Using WinSCP with SecurePlatform

Here we'll show you how to configure SecurePlatform to allow WinSCP (and other SCP clients) to connect successfully for the purpose of uploading and downloading files.


Solution

You can see in 'The Error' screen shot that if you try to connect to SecurePlatform via SCP as the admin user it will fail with a an error. This is because the default shell for the user admin is cpshell, Check Points restricted shell and SCP requires the bash shell to work properly. 

To remedy the problem, we log on and use the 'adduser' command to add a user specifically for SCP access to the device (see Adding an SCP Account). Once added, we go into expert mode and edit the passwd file (vi /etc/passwd) and on the line which stars 'scpuser' we replace 'cpshell' with 'bash' (see Changing the Users Shell). 


We now test! This time we log in as 'scpuser' (see Tesing). Lo and behold! It works! (see Sucess).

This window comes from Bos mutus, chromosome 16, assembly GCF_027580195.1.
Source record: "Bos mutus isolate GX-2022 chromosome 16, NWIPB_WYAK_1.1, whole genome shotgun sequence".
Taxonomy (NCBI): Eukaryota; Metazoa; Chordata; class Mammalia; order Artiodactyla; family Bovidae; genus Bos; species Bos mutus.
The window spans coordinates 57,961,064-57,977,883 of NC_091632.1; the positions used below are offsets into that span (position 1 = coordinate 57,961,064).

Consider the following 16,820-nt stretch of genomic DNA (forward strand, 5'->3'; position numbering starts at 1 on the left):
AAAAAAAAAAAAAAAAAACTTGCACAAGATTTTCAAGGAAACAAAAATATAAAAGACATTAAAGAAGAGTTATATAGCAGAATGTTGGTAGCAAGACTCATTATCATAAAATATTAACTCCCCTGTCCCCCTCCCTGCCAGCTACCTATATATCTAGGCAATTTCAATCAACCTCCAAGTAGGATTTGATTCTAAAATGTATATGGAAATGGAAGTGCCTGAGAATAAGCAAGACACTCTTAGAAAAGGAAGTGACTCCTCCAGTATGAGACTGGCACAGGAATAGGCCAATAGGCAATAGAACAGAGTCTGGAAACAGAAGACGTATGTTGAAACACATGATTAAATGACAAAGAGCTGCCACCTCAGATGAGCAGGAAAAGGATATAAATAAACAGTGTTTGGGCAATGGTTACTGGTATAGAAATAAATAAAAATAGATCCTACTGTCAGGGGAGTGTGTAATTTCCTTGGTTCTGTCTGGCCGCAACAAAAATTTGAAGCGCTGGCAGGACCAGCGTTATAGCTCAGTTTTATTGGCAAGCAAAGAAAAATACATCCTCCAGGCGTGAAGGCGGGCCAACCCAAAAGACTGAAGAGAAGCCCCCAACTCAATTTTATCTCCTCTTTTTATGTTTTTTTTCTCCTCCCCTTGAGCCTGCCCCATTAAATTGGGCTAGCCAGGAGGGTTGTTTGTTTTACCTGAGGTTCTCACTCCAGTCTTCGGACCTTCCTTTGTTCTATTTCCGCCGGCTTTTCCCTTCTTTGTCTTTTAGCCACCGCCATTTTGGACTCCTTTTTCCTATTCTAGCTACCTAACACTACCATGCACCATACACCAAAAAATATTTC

Warning: Security Implication

This solution is by no means perfect, as the scpuser can now log into the console or via ssh as root. For all intents and purposes scpuser IS root. As such the scpuser account is more privileged than the admin account requiring no expert most password to reach a root prompt (See Danger!). 

A stronger configuration should be explored. I would suggest either creating scpuser as a radius user and using a OTP token and server, or enabling/disabling the scp user account before and after use. 

Also you could explore creating a non-root user on SecurePlatform and enabling SCP support for that user only, and then harden up that account to prevent the use of the CLI. However, that's a great deal or work, to test, prove, and ensure it was secure and is beyond the scope of this article.

As a final alternative, you might consider using 'scponly' which, as you would expect, is a shell that allows only scp and no command execution.

Do keep in mind, though, that the more changes you make to SecurePlatform, the less supportable it might be. At this point the usefulness of Redhat Enterprise Linux and Solaris as an operating system for Check Point gateways becomes much more apparent. 


Warning: Technical Support Implication

It's it not confirmed whether or not Check Point would support these modifications





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